<form name="menu" onsubmit="gotosite(document.forms[0].url.options[document.forms[0].url.selecte dIndex].value);return false"> <select name="url" onchange="gotosite(this.options[this.selectedIndex].value)"> <option selected>More Sports <option value="/auto/index.html">Auto racing <option value="/minorlbb/index.html">Baseball-min. <option value="/boxing/index.html">Boxing <option value="/cfl/index.html">CFL <option value="/nch/index.html">Col hockey <option value="/extreme/index.html">Extreme <option value="/skating/index.html">Fig. skating <option value="/minorlh/index.html">Hockey-min. <option value="/horse/index.html">Horse racing <option value="/outdoors/index.html">Outdoors <option value="/wnba/index.html">WNBA <option value="/moresports/index.html">Other sports </select><noscript><input type="Submit" value="GO" onsubmit="gotosite(document.forms[0].url.options[document.forms[0].url.selecte dIndex].value);return false"></noscript></form>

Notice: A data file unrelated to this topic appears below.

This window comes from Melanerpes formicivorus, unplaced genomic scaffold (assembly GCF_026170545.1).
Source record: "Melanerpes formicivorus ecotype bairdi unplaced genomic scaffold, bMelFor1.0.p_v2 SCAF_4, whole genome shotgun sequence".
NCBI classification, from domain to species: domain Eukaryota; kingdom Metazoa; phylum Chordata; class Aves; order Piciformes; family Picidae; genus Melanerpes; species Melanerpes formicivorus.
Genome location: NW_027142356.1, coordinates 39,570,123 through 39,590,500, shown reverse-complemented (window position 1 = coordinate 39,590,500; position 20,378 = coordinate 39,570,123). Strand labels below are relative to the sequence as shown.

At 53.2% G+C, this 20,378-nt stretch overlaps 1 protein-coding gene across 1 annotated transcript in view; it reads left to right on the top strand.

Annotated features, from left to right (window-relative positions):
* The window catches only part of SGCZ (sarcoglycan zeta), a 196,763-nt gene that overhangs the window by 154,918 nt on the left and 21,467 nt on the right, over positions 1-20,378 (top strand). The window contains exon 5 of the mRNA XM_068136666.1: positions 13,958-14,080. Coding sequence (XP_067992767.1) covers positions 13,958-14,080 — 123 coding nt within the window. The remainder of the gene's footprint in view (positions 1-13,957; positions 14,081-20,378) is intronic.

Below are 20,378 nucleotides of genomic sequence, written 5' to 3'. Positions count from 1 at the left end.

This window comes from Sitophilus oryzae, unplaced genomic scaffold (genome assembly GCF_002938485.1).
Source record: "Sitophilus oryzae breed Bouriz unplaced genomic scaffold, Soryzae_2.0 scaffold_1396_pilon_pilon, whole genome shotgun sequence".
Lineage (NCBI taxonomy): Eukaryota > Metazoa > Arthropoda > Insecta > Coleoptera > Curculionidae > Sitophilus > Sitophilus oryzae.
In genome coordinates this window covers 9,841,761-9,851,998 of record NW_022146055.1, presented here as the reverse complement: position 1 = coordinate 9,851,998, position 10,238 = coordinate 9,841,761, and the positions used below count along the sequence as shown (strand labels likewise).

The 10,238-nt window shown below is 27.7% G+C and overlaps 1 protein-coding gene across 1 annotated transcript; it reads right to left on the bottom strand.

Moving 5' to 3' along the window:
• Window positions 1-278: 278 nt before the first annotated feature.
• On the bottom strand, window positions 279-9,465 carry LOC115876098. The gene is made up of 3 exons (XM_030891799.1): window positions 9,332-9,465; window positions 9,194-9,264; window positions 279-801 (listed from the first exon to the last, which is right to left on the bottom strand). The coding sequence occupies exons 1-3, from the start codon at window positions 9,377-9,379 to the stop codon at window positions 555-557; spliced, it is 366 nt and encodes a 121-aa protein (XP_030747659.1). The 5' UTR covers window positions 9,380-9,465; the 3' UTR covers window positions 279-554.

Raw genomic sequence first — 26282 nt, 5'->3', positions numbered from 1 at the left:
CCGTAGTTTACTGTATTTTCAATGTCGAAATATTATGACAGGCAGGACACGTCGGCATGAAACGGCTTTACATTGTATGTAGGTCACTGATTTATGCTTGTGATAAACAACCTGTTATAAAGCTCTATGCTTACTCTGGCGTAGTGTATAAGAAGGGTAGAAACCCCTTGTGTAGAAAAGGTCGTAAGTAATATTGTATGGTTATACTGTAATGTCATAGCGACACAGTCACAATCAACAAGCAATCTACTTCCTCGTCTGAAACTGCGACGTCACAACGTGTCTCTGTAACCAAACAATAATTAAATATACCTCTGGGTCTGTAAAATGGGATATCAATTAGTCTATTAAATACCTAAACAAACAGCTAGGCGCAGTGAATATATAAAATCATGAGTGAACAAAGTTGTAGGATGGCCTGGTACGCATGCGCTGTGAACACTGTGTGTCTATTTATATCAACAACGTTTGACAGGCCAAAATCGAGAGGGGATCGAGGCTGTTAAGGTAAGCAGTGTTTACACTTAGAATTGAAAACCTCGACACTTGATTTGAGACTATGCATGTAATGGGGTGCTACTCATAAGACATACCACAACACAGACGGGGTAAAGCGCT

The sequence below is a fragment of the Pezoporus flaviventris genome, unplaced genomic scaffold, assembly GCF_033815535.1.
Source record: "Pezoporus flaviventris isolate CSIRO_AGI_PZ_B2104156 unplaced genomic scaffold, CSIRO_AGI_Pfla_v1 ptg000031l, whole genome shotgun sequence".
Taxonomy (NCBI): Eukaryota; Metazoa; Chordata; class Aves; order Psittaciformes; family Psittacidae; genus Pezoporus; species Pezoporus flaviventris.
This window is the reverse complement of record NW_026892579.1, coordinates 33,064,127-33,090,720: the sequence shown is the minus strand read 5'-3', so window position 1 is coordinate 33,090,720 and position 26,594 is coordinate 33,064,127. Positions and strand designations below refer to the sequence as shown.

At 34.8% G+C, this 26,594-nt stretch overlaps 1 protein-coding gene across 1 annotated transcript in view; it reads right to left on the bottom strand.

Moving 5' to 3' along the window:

Liz

Sam

This Javascript program is from The JavaScript Source.com." It is a website that is primarily for downloading Javascript programs, and it has a huge library. The program is for a time converter: a program that can convert minutes into seconds, seconds into hours, etc. I'm not sure about the everyday use for this program for me personally, but I'm sure there is some job out there where such a program would be useful regularly. Anyway, its an interesting way to pass the time, so to speak.

<HEAD>

<SCRIPT LANGUAGE="JavaScript"> <!-- Original: Ryan Sokol --> <!-- Modified: Ronnie T. Moore, Editor --> <!-- Web Site: The JavaScript Source -->

<!-- Begin function checkInt(str) { if (!str) return 0; var ok = ""; for (var i = 0; i < str.length; i++) { var ch = str.substring(i, i+1); if (ch < "0" || "9" < ch) { alert("Only integer input is allowed!\n\n" + parseInt(ok) + " will be used because '" + str + "' is invalid.\nYou may correct " + "this entry and try again."); return parseInt(ok); } else ok += ch; } return parseInt(str); }